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Today’s pocket dump comes from Florida and features a Wilson Combat Protector Professional with a Surefire X300. WMLs – weapon mounted lights – are good idea on your carry gun if you know how to use them. Simply turning them on and shining the light all over the place is not a good way to use a WML.

So, with that in mind, before you get a WML consider training of some sort. It might sound silly but even lights require experience. Make sure you know how to use yours.

How about it. What’s the proper use of a WML?

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  1. The X300 is a great light, but not on a compact pistol. I have to clean stippling off of the bezel every time I go shoot, and that’s on a full length Glock 34.

  2. I have a streamlight tlr-1 on my duty pistol, a Glock 22. It was issued with the weapon and I’ve had no issues with it. No light on my off duty carry, a Glock 26.

  3. Cmon! This is just bullshit.

    The proper use of a weapon light is illuminating what’s in front of you so you hit perp and not a friendly.

    You don’t use it to direct traffic and I don’t think most people would use it for that.

    If the damned pistol comes out, it is serious. Do you think most readers would be waving their pistol all around or focusing on a potential threat?

    Maybe most readers could decide on a light and then spend a little time to see its effect downrange. It ain’t rocket science.


    • When clearing my house at night with a strobe WML, I like to wildly twirl my arm around my head in a rapid continuous circular motion to amplify the strobe effect.

      • The strobe technique is correct, especially if you’re also blasting really loud dance music from a home speaker system. An effective home defense strategy is to make the perpetrators think they accidentally stumbled into a popular night club.

        • These days with the proper wireless set up, you could probably rig a pretty insane system in your house connected to an alarm system, that would make all the lights and electronics in the house flash on and off rapidly while blasting death metal. Send the intruder into a seizure.

    • There’s a technique for that indoors. You use backscatter to navigate. Basically, point the light (and the pistol) at the floor and use it like a portable lightbulb. Indoors, it works fine.

      • “Basically, point the light (and the pistol) at the floor and use it like a portable lightbulb.”

        Why would that be preferable to pointing it up at the white ceiling?

        At least in my home, room lights (excepting lamps) shine down from above…

        • Two things I can think of. First, you might go outside, or somewhere with high ceilings, but pretty much anywhere you’re walking, there’s going to be a floor. Second is more individual, but low ready is halfway through the draw. If you encounter a threat, just finish the pushout. It seems to me like that would be easier and more consistent than coming down and trying to acquire the sights that way.

      • As opposed to NOT turning on a light and seeing the perps…….right.

        Whether you bounce the light or direct the light to sweep… some point you will pointing a weapon light directly at your target.

        Unless you have some Willy Winka Fluegal light that shines out your ass.

    • Clearly, that Glock 43 is a a trans-modeled firearm that self-identifies as three different kinds of guns depending on what day it is. Each identity was covered once in a pocket dump, in keeping with the ideals of inclusiveness and diversity.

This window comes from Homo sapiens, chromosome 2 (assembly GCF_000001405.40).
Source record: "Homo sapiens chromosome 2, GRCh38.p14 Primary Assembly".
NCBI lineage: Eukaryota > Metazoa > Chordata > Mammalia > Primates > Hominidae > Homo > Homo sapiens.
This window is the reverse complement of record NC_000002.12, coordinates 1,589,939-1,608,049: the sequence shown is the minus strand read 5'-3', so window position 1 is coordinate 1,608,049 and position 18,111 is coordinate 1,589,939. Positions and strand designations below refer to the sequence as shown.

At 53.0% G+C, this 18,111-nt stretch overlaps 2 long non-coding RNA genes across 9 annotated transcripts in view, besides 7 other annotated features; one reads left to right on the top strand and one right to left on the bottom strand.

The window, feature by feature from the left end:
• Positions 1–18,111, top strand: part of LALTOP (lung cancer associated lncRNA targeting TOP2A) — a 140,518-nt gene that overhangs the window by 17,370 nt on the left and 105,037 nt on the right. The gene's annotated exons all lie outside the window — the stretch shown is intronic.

But what would you know about it? You are probably have cis-modeled guns which are the same model every day. That is so 2018 of you.

  4. “What’s the proper use of a WML?”

    I use mine as a reading lamp and for reading the addresses on houses as I cruise around at night.

    • I prefer to use them as reading lights when I go out. Like when it’s too dark inside the bank, and you need to read something. Just pull out my Weapon Mounted Light out and point it at whatever you need to read.
      Careful, for some reason they don’t like when you do it at schools..

    • “…and for reading the addresses on houses as I cruise around at night.”

      I’m surprised you’ve never had a beam of coherent shined back on *you* from one of those homes…

  5. I was at the High Liability Training Conference a few years ago and took a class on combat light techniques. Specialist38 is right. It ain’t rocket science, but there’s more to it than you might think. Light on. Shoot. Light off. Move.

    • Wait, you mean you need training to properly employ a WML?? πŸ˜‰

      My first low light class was eye-opening… and it affected my carry gear choices significantly. People would do well to get in a class before deciding what they need, what is enough and how it should be used…

  6. When I review my needs, a WML makes sense for nightstand duty only. The odds of needing a handheld light are much higher than a WML. Night sights will suffice for many low light situations without adding bulk or increasing the draw speed or giving the perp something to aim at. KISS trumps extra gear in most situations.

    • One point that gets missed by some in these discussions is that a WML is not meant to replace a handheld under normal use. It is so, when it is time to shoot, you can put both hands on the gun and still see what you are shooting at.

      It should be handheld or handheld and WML.

      Of course, it doesn’t help that most have had zero training in low light techniques and how to properly use a WML. It isn’t a flashlight yet many think that is how it is used.

  7. Reading some of these hilarious comments has restored some of my faith in humanity. There really are some thinkin’ humans out there among the mass of robots.


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